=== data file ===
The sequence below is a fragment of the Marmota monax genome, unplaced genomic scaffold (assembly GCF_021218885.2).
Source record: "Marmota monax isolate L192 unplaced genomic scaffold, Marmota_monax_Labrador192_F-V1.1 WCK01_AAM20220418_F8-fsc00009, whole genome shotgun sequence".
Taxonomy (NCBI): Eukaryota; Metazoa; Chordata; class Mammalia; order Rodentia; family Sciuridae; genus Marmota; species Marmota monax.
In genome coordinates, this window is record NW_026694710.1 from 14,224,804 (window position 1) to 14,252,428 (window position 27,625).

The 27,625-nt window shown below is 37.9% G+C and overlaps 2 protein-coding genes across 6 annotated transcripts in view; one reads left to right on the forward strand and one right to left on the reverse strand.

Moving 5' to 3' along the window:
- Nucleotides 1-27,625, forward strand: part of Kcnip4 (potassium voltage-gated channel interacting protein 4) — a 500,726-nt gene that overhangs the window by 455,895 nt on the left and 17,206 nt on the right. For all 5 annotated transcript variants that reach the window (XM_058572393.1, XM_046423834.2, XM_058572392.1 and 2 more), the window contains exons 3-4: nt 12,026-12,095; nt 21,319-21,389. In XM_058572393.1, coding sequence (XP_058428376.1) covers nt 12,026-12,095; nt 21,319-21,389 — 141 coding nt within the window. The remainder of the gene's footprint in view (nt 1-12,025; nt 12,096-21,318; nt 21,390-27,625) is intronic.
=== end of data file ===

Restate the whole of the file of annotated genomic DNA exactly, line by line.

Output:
The sequence below is a fragment of the Marmota monax genome, unplaced genomic scaffold (assembly GCF_021218885.2).
Source record: "Marmota monax isolate L192 unplaced genomic scaffold, Marmota_monax_Labrador192_F-V1.1 WCK01_AAM20220418_F8-fsc00009, whole genome shotgun sequence".
Taxonomy (NCBI): Eukaryota; Metazoa; Chordata; class Mammalia; order Rodentia; family Sciuridae; genus Marmota; species Marmota monax.
In genome coordinates, this window is record NW_026694710.1 from 14,224,804 (window position 1) to 14,252,428 (window position 27,625).

The 27,625-nt window shown below is 37.9% G+C and overlaps 2 protein-coding genes across 6 annotated transcripts in view; one reads left to right on the forward strand and one right to left on the reverse strand.

Moving 5' to 3' along the window:
- Nucleotides 1-27,625, forward strand: part of Kcnip4 (potassium voltage-gated channel interacting protein 4) — a 500,726-nt gene that overhangs the window by 455,895 nt on the left and 17,206 nt on the right. For all 5 annotated transcript variants that reach the window (XM_058572393.1, XM_046423834.2, XM_058572392.1 and 2 more), the window contains exons 3-4: nt 12,026-12,095; nt 21,319-21,389. In XM_058572393.1, coding sequence (XP_058428376.1) covers nt 12,026-12,095; nt 21,319-21,389 — 141 coding nt within the window. The remainder of the gene's footprint in view (nt 1-12,025; nt 12,096-21,318; nt 21,390-27,625) is intronic.